Monday, May 18, 2015

Gwai the Strange and Spooky Kitten (Updated)

(Reclaimed from Bubblews, where it appeared on July 22, 2014, and updated.)

Last spring, when this story was current, I posted a picture of the kitten Gwai. Bubblews lost it, but I've managed to find it:

Anyway, Gwai has an odd, pale face with dark patches along her jawline and around her big amber eyes. Some people would call it an ugly face, but she reminds me of her great-grand-aunt Mogwai, whom I loved. I searched for Asian names for these half-Siamese kittens and found "gwai" as a Chinese word for "weird," in the sense of strange and interesting, or sinister, or spooky...I'm finding the kitten Gwai strange and interesting.

By "strange and interesting" I mean that, although she spent the first two months of her life indoors, she's no more of a cuddly pet than her great-great-grand-uncle Mackerel was when he was found in a city alley.

Some people think she's spooky, or kooky, or just plain unfriendly. Well...she's not at a very cuddly age. I read Gwai's un-cuddly behavior as an invitation to play rather than cuddle. By backing into a corner and peering out at people she's repeating behavior that has, in the past, prompted me to trail hedge clippings through the grass for her to chase. And although she has been known to run away when I say her name in a normal tone, she will also come to me if I say it in a plaintive abused-kitten tone, and act sympathetic. She is genuinely shy with strangers. Most kittens are.

But an early kittenhood trauma could be involved. For the first ten days of their lives, before their eyes opened, Gwai spent a lot of time snuggled up beside the other unmistakably female kitten in the combined litter. That was the classic calico kitten who resembled her aunt Iris, and whose name was going to be Siri. Then one day I came in and found the kittens' nest disturbed and Siri vanished without a trace. All the circumstantial evidence pointed to the house snake, who normally eats mice, and just might have eaten a mouse-sized kitten whose mothers were keeping the house free of mice. It's possible that Gwai's eyes were open enough for her to see Siri disappear. It's certain that Gwai has put a lot of her energy into learning to dodge, hide, and run away, more than learning to chase things; and she does seem to run away reflexively from anything that might resemble a snake, such as a stretched-out arm.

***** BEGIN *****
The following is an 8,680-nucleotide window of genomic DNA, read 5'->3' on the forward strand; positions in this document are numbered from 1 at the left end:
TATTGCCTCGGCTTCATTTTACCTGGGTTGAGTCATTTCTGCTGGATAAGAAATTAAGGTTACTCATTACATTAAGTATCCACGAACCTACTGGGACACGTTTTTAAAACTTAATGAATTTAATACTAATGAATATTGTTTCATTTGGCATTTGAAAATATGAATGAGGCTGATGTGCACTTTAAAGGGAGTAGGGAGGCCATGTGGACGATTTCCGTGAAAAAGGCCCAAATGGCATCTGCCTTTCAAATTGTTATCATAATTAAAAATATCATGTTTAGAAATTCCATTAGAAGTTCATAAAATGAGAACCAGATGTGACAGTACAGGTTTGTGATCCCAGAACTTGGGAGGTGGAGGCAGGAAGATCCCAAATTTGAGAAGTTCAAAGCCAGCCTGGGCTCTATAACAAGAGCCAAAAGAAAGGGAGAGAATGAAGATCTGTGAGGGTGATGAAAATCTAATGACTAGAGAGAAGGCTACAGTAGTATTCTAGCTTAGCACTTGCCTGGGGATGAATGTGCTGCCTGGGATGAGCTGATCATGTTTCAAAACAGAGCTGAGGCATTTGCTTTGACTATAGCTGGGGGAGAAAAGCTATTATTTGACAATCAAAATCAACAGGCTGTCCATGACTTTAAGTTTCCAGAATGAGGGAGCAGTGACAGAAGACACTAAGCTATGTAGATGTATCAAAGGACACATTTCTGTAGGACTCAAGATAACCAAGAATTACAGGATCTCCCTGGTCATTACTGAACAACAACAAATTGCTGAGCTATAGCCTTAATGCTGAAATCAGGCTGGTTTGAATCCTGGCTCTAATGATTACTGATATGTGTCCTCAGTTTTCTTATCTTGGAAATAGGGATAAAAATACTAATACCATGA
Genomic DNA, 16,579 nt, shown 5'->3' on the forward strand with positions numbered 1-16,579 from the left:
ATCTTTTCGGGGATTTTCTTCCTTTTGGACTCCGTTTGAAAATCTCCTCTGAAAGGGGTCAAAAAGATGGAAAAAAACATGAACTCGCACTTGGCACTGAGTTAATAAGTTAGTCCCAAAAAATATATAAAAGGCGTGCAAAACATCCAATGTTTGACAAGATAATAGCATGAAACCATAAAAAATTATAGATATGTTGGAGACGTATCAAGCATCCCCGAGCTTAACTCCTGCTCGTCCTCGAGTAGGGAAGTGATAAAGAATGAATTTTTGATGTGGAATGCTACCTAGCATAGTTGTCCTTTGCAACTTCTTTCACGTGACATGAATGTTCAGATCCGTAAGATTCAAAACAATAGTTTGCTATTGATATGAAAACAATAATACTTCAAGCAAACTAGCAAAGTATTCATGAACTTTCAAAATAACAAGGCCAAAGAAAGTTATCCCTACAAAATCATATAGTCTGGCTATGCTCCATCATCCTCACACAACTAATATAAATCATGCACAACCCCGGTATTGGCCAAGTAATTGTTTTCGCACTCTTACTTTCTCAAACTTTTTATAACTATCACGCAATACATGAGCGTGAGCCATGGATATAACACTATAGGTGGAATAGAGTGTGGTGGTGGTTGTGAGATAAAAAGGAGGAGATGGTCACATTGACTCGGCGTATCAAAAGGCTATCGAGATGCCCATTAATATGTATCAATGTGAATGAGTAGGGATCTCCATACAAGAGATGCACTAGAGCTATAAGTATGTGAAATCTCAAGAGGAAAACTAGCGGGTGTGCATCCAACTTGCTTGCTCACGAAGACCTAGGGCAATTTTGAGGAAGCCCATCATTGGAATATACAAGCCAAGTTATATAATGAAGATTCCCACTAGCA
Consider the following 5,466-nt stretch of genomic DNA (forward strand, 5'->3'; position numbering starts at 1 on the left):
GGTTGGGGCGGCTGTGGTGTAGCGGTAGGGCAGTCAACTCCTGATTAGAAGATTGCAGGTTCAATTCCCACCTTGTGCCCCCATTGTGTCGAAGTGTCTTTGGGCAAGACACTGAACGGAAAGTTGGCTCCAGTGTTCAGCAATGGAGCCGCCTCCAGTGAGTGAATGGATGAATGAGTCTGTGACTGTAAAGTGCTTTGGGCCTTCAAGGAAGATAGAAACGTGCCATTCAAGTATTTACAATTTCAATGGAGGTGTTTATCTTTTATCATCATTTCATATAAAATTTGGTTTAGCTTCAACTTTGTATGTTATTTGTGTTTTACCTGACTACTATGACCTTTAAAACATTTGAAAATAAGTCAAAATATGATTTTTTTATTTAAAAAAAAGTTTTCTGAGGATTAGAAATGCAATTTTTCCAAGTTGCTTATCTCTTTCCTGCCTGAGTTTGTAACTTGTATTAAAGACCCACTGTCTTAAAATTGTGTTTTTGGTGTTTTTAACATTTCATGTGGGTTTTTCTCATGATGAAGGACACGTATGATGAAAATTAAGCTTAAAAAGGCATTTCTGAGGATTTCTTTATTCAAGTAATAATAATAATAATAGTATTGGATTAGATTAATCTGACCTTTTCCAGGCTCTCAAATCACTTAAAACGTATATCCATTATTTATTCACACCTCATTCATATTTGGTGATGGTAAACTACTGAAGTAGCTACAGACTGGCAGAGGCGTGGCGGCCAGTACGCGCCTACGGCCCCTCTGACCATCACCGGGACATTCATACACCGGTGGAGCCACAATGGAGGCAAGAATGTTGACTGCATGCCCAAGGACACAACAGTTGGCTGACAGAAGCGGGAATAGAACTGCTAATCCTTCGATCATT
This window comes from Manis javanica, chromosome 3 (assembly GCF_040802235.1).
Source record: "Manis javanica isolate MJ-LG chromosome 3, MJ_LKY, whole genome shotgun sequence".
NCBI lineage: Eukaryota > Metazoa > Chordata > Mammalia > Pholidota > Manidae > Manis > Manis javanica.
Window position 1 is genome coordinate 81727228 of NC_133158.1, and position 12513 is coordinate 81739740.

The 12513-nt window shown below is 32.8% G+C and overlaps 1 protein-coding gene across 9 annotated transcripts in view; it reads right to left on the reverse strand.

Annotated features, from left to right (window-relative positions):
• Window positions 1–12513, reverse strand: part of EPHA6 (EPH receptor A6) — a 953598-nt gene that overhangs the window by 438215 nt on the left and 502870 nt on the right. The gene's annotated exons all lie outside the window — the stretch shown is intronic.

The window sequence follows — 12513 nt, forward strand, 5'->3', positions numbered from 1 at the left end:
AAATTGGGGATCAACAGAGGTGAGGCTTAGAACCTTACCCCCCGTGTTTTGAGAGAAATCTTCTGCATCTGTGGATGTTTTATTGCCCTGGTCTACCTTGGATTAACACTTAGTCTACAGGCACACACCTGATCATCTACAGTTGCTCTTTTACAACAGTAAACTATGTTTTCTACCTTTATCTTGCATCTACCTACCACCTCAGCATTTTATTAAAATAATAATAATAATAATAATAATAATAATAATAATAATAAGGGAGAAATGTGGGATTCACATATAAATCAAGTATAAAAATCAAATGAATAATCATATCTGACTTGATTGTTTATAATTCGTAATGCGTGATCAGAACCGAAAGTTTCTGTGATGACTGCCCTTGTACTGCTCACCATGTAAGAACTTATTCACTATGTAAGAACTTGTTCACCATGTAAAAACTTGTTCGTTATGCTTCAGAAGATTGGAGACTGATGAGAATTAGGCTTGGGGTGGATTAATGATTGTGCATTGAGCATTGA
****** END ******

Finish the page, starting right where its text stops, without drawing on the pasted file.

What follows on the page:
Anyway, at this stage in life Gwai does seem to be the most timid kitten I've ever seen, but she's not feral or really "unfriendly." I find her lovable. If other people want to find her at all, they just need to find something she can stalk through the yard and play with her. Gwai still has a very devoted mother and aunt, who have reared her so impartially that I don't know whether she knows which one is which, and has no *need* to cuddle up with humans. But she can always use somebody who can think of things to do with strings or weeds.

...Now the update. I wanted to keep Gwai as a resident cat at the Cat Sanctuary. She didn't want that; for whatever reason, although her siblings were brought up as pets and Gwai was a bit of a favorite, she truly disliked humans. Well, she disliked and defied me. She was adopted. She didn't want to be adopted, either. She went feral. I don't know whether she's still alive.

I didn't plan to keep Gwai's sister, Sisawat, who had classic blue-point Siamese markings as a young kitten, but then lost them and grew up to be a rather ordinary-looking "blue" gray cat...with a white bib, the nose paler gray than the rest of her, and a classic Siamese face, voice, and temper. Who wants a cat that acts like a purebred Siamese and doesn't even look like one? Well...Heather, Ivy, and especially Irene do. 

Here's a recent (5/17/15) photo of Sisawat...

As shown, she's seldom far from Irene's side. They're very close...such that, perhaps for birth control purposes, Sisawat is currently trying to induce lactation to help Heather and Irene rear the kittens they are, once again, bringing up as a single litter. Yes, that's the sort of thing social cats do, and why these cats are special and interesting enough that I'm not trying to interfere with their having kittens.